365 tonic water detailMexican Coke detail

Here are my top recommendations:

  • Tonic Water: Whole Foods’ 365 Tonic Water is the most widely-available tonic water that uses real sugar. Highly recommended for gin and tonics, which are raised to a new level compared to the usual stuff. This will make any tonic-based cocktail better. Even if you don’t normally drink tonic water, buy a six-pack and put in the back of your liquor cabinet as a foolproof bubbly mixer.
  • Coca-Cola: The real Coke is available in many parts of the U.S. at Passover (look for yellow caps marking them as Kosher) and is also available imported from Mexico (check Costco or any local Hispanic store). This makes a much better Coke-based drink than the more pedestrian types of Coke. Recommended for rum and Cokes especially. You also get to enjoy the bottles.
 

Must-Have: Industrial Sharpies and Metallic Sharpies

11 Mar

Sharpie selectionI have a long-held faith in the classic, black-capped Sharpie permanent marker. When I was a child, they were the darkest, heaviest, and more reliable pens in the house and were therefore much coveted for labeling toys and clothes as well as making semi-permanent tattoos when you’re bored. Sharpie has become synonymous with “”permanent marker” in my mind, making it a name brand I actually believe in for once. I make many compromises and buy many generic brands in pursuit of thriftiness, but I do not skimp on my Sharpies. Accept no substitute.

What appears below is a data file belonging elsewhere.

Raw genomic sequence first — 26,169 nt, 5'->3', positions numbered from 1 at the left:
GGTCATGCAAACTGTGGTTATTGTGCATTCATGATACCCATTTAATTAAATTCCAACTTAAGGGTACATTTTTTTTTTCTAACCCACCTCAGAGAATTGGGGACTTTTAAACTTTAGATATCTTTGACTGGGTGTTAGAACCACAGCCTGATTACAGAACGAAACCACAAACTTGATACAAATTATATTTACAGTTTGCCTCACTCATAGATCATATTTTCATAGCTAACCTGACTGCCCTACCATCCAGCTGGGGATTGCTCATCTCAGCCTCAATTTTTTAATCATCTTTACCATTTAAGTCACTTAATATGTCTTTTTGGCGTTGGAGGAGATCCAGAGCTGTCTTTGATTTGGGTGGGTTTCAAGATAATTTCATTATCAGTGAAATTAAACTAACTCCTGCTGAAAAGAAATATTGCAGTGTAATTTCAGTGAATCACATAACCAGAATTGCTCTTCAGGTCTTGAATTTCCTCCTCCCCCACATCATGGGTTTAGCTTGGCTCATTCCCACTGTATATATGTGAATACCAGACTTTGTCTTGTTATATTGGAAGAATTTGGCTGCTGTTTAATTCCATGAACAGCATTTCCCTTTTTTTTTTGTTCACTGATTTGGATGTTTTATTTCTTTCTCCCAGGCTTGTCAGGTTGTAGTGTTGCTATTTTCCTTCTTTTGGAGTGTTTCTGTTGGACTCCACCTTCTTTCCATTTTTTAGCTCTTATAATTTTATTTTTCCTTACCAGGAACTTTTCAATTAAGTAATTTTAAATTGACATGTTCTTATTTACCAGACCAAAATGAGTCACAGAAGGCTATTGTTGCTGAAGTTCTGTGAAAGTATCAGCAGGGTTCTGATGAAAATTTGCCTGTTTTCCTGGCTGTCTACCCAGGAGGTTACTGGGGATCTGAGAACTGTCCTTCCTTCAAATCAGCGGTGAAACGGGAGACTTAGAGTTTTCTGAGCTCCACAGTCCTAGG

In my pursuit of Sharpie perfection, I have found two specialty Sharpies that are extremely worthwhile. Between these two markers, you can write on almost any object of any color and leave an unmistakable impression. These are unusual enough that you won’t always find them at all-purpose retailers like Target, but you can find them at Staples or any other major office supply store.

Sharpie comparison on white paper♦ Industrial Sharpies: Easily spotted by the beefy red letters on the barrel, the Industrial Sharpie boasts “super permanent ink” and the ability to withstand steam and chemical exposure. I don’t get to test all of those properties very often, but I will say that it is the blackest marker I have ever used. Compare the blackness and consistency of the lines from the Industrial Sharpie to those made by the standard model. Industrial Sharpie ink also remains darker for a longer period than normal Sharpie ink, which slowly bleaches to a a dark gray.

Sharpie comparison on navy blue paperMetallic Sharpies: In an off-putting start, the Metallic Sharpie includes the warning to “Store Tip Down” (presumably the lack of a clip on the cap is meant to remind us of this requirement). That makes it hard to find the marker if you store it in a mug or pencil cup. Regardless, this marker shows up bright and clear on all colors, making it invaluable for labeling dark or transparent surfaces like glass or the black plastic found on so many consumer electronic devices. The shiny silver ink is highly reflective, making it easy to locate with a flashlight or lamp. The ability to write over any color lets you turn any piece of scrap paper into an extremely visible note.

 

Chalkboard drawing: “No More Eggs!”

05 Mar

No More EggsEven simple messages get misunderstood. Tragically, I misinterpreted my wife’s statement that we had too many eggs as a frantic plea to get more eggs.

 
No Comments

Posted in Art?